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    Looks like the enemy’s fortunes are about to … tank.

    As with any Company of Heroes 2 faction, units are only part of the story. The British Forces also have six different commanders (three available from the start, three that can be found in ‘war spoils’ through play). Relic has already spelled out the doctrine abilities for each of these on this page, so there’s little point going step-by-step over that same territory. The main detail to add is that the latter three on that page are the war spoils ones.

    The abilities themselves fall into the broad categories of additional requisitioned units (like tanks or artillery), heavy ‘off screen’ barrages, aircraft bombardments, and options to either reinforce an existing unit’s power (like designating a command vehicle) or repair and bolster armour in the field.

    Timed correctly, the Commando Regiment’s ‘Smoke Raid’ and ‘Assault’ can give a nice additional push to any offensive operations. It’s also pretty fun to drop a glider full of commandos on a vulnerable objective. The Special Weapons’ resupply half-track is great for dumping out some quick anti-tank rockets or machine guns to out-gunned infantry, and the Royal Engineer’s flame mortar support (which spells major trouble for all occupied enemy structures) is prime candidate for being toned down a bit before release.

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    If in doubt, just drop a glider on someone.

    Eight included maps feature several locations on or around the Rhine river (Arnham, Düsseldorf, and so on) plus one that’s straightforwardly called ‘Across the Rhine’. Several of the maps base themselves around ruined towns and industry, leaving your units hunkering behind crumbling walls and bombed out shells of buildings. Perhaps wondering whether this capture point is really worth all the effort.

    Heidelberg Crossings focuses the attention on two central bridges separating the forces, while Lorch has an imposing castle in its south-eastern corner (complete with capture point in the courtyard).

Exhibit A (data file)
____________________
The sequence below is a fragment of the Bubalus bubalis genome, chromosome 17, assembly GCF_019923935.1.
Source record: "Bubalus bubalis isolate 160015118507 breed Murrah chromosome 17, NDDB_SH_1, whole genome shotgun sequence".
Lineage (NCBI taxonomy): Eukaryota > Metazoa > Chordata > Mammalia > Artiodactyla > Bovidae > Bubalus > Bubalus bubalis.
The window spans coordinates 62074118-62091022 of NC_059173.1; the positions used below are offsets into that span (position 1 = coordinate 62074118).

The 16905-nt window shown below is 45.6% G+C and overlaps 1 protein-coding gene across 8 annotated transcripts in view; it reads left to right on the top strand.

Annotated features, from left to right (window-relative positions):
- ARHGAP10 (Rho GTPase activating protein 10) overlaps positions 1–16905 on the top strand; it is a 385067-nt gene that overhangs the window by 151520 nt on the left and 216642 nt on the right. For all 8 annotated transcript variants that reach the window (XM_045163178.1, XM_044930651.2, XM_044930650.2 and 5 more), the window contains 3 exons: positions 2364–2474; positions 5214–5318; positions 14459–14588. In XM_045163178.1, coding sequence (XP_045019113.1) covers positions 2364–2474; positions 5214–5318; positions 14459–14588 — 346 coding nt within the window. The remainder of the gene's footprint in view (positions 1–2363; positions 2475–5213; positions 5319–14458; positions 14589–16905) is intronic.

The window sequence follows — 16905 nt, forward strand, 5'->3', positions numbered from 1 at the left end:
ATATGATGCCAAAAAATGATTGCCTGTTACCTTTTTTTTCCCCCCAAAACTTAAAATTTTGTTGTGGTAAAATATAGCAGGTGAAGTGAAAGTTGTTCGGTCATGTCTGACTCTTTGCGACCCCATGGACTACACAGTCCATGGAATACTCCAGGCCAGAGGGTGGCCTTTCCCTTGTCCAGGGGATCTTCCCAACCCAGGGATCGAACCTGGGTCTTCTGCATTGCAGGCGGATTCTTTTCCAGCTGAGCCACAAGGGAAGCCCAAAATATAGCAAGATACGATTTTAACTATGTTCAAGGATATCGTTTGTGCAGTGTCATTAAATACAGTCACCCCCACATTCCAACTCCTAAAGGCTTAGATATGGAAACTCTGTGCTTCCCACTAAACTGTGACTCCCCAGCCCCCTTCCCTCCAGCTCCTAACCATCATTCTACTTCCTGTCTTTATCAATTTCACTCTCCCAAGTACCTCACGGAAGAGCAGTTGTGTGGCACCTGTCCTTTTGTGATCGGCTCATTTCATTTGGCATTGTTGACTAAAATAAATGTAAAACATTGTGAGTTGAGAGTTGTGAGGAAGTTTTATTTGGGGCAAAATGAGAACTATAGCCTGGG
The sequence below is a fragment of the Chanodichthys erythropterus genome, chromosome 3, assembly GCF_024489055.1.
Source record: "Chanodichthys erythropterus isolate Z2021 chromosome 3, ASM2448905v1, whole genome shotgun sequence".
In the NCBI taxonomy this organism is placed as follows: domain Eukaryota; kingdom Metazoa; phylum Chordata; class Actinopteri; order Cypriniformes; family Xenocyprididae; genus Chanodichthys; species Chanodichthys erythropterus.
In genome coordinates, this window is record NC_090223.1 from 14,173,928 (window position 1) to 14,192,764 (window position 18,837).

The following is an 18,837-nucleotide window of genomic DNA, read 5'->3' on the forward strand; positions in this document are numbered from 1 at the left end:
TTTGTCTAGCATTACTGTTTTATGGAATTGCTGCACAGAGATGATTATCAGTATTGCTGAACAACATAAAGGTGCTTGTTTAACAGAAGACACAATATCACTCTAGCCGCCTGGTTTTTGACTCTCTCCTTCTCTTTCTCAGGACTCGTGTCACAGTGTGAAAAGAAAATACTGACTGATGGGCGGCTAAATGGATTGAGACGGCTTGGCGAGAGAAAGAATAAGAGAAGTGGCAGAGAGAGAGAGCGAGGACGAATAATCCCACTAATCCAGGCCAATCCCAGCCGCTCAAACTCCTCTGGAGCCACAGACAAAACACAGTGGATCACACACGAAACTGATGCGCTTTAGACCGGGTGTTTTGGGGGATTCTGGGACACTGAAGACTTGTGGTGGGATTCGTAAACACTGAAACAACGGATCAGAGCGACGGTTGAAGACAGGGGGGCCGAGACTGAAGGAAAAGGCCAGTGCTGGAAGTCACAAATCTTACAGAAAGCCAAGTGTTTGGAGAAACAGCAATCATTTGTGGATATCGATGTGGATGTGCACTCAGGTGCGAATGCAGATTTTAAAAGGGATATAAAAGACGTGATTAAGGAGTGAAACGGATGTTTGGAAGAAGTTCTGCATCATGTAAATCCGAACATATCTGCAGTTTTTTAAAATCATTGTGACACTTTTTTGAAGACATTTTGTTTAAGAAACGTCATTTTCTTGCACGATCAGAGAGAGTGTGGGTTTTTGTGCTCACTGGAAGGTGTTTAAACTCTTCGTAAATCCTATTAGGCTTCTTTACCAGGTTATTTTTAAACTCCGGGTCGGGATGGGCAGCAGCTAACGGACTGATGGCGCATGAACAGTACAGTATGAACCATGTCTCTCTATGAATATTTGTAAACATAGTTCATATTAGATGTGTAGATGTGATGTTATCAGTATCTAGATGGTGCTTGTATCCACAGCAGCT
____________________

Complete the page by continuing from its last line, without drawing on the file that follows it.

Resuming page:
Again, confident predictions about how The British Forces will hold up in multiplayer don’t seem sensible at this early juncture. I’m an utter novice at Company of Heroes 2 multiplayer, and matches against the AI are no indication of how human opponents will act and react to the various new units. My only tentative suggestion would be that they may be most vulnerable during the early game period, before they can get a Platoon Command Post out there.

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    That fire mortar doctrine really is a bit too good.

    At this stage of the game’s life, most will probably already know whether they wish to pick up another Company of Heroes 2 faction or not. For those who do think this might be the time to take the title up, the ‘à la carte’ style in which individual factions can be purchased as cheaper, stand-alone gateways to multiplayer remains a smart idea.

    Pre-release, the British feel like a strong addition, whose Hammer or Anvil tactics permeate the majority of the unit and commander choices. Though the Hammer/Anvil choice is a specific either-or on the Company Command Post, it’s still possible to juggle the two with army composition. Time, and a great deal of live testing, will tell whether they have a massive weakness, an over-powered strategy, or are, to put it in Relic’s preferred parlance, already quite tickety-boo.

    It’ll be possible to find out for yourself, ahead of the 3 September release, by snagging a Steam key for the British Forces Limited Free Trial. We should have a stack to give away here at PC Invasion later in the week, so keep your reconnaissance planes in our skies.

    Peter Parrish